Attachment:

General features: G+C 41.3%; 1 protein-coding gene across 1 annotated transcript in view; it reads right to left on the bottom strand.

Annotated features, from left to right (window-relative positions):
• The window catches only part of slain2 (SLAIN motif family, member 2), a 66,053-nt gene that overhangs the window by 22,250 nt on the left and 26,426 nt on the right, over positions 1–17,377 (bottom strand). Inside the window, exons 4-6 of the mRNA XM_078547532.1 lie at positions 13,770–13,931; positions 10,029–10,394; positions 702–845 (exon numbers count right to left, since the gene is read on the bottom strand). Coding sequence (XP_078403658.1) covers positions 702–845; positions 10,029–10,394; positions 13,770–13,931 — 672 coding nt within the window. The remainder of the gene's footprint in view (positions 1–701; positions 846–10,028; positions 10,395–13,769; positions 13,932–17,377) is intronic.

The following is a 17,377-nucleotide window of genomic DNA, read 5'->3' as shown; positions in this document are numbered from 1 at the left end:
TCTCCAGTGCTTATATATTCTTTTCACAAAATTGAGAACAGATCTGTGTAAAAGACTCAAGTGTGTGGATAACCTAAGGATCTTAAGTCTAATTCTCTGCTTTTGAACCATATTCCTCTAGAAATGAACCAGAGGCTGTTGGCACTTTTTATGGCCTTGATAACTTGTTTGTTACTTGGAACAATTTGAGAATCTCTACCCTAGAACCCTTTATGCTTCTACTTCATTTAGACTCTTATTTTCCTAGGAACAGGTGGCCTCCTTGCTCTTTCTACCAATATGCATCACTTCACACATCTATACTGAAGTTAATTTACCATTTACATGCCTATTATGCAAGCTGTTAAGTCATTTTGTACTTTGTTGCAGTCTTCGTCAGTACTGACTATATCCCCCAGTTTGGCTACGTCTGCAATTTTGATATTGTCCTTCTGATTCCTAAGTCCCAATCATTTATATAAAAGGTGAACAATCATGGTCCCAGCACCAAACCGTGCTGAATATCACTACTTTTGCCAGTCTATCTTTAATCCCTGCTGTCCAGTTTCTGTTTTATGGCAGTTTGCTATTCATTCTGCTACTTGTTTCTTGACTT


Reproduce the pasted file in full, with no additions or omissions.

General features: G+C 41.3%; 1 protein-coding gene across 1 annotated transcript in view; it reads right to left on the bottom strand.

Annotated features, from left to right (window-relative positions):
• The window catches only part of slain2 (SLAIN motif family, member 2), a 66,053-nt gene that overhangs the window by 22,250 nt on the left and 26,426 nt on the right, over positions 1–17,377 (bottom strand). Inside the window, exons 4-6 of the mRNA XM_078547532.1 lie at positions 13,770–13,931; positions 10,029–10,394; positions 702–845 (exon numbers count right to left, since the gene is read on the bottom strand). Coding sequence (XP_078403658.1) covers positions 702–845; positions 10,029–10,394; positions 13,770–13,931 — 672 coding nt within the window. The remainder of the gene's footprint in view (positions 1–701; positions 846–10,028; positions 10,395–13,769; positions 13,932–17,377) is intronic.

The following is a 17,377-nucleotide window of genomic DNA, read 5'->3' as shown; positions in this document are numbered from 1 at the left end:
TCTCCAGTGCTTATATATTCTTTTCACAAAATTGAGAACAGATCTGTGTAAAAGACTCAAGTGTGTGGATAACCTAAGGATCTTAAGTCTAATTCTCTGCTTTTGAACCATATTCCTCTAGAAATGAACCAGAGGCTGTTGGCACTTTTTATGGCCTTGATAACTTGTTTGTTACTTGGAACAATTTGAGAATCTCTACCCTAGAACCCTTTATGCTTCTACTTCATTTAGACTCTTATTTTCCTAGGAACAGGTGGCCTCCTTGCTCTTTCTACCAATATGCATCACTTCACACATCTATACTGAAGTTAATTTACCATTTACATGCCTATTATGCAAGCTGTTAAGTCATTTTGTACTTTGTTGCAGTCTTCGTCAGTACTGACTATATCCCCCAGTTTGGCTACGTCTGCAATTTTGATATTGTCCTTCTGATTCCTAAGTCCCAATCATTTATATAAAAGGTGAACAATCATGGTCCCAGCACCAAACCGTGCTGAATATCACTACTTTTGCCAGTCTATCTTTAATCCCTGCTGTCCAGTTTCTGTTTTATGGCAGTTTGCTATTCATTCTGCTACTTGTTTCTTGACTT